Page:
Falcons: Cultural Icons of the Arab Bedouin Culture


Excitement gripped the desert air as competitors and spectators gathered daily in Doha’s desert for more than three weeks during the Fourth Annual Qatar International Falcons and Hunting Festival, which concludes in early February.

The mighty birds of prey perched unassumingly with their tiny heads ensconced in tight leather helmets, Mary Coons discovered, mostly oblivious to what was transpiring around them.

The annual event is widely recognized as one of the Gulf’s largest festivals in the specialized field of falcons and hunting. Competitions break down between falcon age categories, local and international tournaments, type of competition, and the coveted beauty contest.

Malika Mohamed Al Shraim, the event’s public relations specialist, explained that a saker falcon generally has a 20-plus year life span. Training begins after the bird is a year old and it is imperative that the falcon bonds strongly with its owner. An exceptional falcon can cost up to $150,000.

According to Ms. Al Shraim, major festival objectives included balancing between meeting the immediate needs and requirements of preserving the environment and falconry heritage; preserving the sport of falconry; urging young people to respect wildlife in general and protect falcons as an endangered species; and finally, educating young people as to the importance and identity of falconry traditions.

Falconry has been a prominent tradition of all GCC countries’ heritage for thousands of years. The hobby, strongly rooted in the Bedouin culture, has been passed down and preserved through the generations and is a well-known practice in the Gulf. The falcon represents values of loyalty, courage and perseverance; all important Bedouin lifestyle attributes.

“A challenge,” explains Ms. Al Shraim, “is to have three generations of falconers. Most young people today have no interest in falconry. Although my father had a falcon when I was growing up, I didn’t pay any attention to the bird or the sport. We are actively trying to change that mindset.”Image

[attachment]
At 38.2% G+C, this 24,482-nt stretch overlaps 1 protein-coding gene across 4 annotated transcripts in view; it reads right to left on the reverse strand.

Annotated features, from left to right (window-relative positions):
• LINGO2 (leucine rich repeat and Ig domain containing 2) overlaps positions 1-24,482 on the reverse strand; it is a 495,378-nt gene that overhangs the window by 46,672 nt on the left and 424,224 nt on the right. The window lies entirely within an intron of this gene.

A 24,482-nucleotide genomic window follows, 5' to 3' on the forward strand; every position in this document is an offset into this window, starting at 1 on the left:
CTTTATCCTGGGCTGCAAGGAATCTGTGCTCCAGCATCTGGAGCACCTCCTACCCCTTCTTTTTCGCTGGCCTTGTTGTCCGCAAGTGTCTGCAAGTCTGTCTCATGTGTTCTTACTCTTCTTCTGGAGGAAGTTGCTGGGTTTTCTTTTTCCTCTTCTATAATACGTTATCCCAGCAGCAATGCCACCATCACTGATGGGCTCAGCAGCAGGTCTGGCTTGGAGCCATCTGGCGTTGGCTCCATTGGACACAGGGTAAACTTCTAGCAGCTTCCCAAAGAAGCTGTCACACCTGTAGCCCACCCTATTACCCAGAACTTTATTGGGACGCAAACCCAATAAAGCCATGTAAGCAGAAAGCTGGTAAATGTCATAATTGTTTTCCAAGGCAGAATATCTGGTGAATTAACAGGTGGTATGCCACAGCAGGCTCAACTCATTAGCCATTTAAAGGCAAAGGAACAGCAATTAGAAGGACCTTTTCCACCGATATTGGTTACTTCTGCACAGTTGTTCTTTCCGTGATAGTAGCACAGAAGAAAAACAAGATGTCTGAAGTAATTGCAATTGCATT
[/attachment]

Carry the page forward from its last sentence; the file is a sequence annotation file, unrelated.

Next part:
The Qatar festival organizers believe falconry remains an essential part of its cultural heritage, “which makes breeding and training of these birds important to strengthen the Qatari society link with its history,” Ms. Al Shraim told me.

The most common type of falcon in the Middle East is the saker (saqr). Kings and emirs own pure white Gyrfalcons, the largest and most powerful falcons, and the most revered.

As the Arabs settled in for an afternoon of falconry in the pleasant late January winter, a steady stream of Westerners found their way to the event as well. It was a welcome sight to see others interested in this Bedouin sport.

The Al Da’o competition was scheduled the day I attended. This timed event measures the launching speed of the falcon over 400 meters (1,312 feet – almost the length of four football fields). Most of the birds instinctively flew low to the ground once released focused on the feather at the finish line. The winning bird crossed over in just under 18.6 seconds. Most came in between 19.5 and 20.5 seconds.

It was not all perfect, however, as when one falcon was released it flew up and then circled around the back of the start line searching for its owner resulting in disqualification. Many of the birds flew too high in the air losing valuable time. Big screen monitors were positioned to show the bird in flight as well as the time clock.

Earlier in the week was the juvenile peregrine falcon championships, where releasing a dove starts the competition. The falcon tries to catch it or surround it in one place. Ms. Al Shraim noted that of the 199 falcons during the past week that participated in this competition, only two caught the dove.

The Most Beautiful Falcon
Curious as to how a falcon is judged for its beauty, I put the question to Ms. Al Shraim. After first explaining that the male and female look similar, she got specific with the judging criteria. The most beautiful bird – which by the way, wins $150,000 and a gold feather encrusted with diamonds for its owner – should possess thick eyebrows, large eyes and beak, its head size must correlate with its body size, and it should have long talons. The color and length of feathers are also factors. The fewer brown spots and lighter color of the feathers, the better, as well as the requirement of a long tail feather.

Most falconers wear thick leather gloves to protect their arms from the bird’s talons, but many Arabs choose a type of stiff cuff that wraps around the hand instead of gloves. It is not unusual to see these cuffs, known as mangalas, sporting intricately woven designs to signify the artistic and regal allure of the sport.


Hoods are placed over the bird’s head when perched or on an arm/glove to keep them calm. The simple helmet design is made from stiff leather and occasionally may feature beads or some other type of ornamentation.

If you have never seen a falcon competition and have the opportunity, it is quite interesting. As with any sport, the pressure is on, and the results are not always as expected. And that’s all part of the excitement.

1 Comment

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One response to “Falcons: Cultural Icons of the Arab Bedouin Culture

  1. What a great picture of the boys holding the falcons! Those birds look so majestic. I held one at the falcon souq one time and was afraid to make eye contact with it for fear of having my eyes pecked out!

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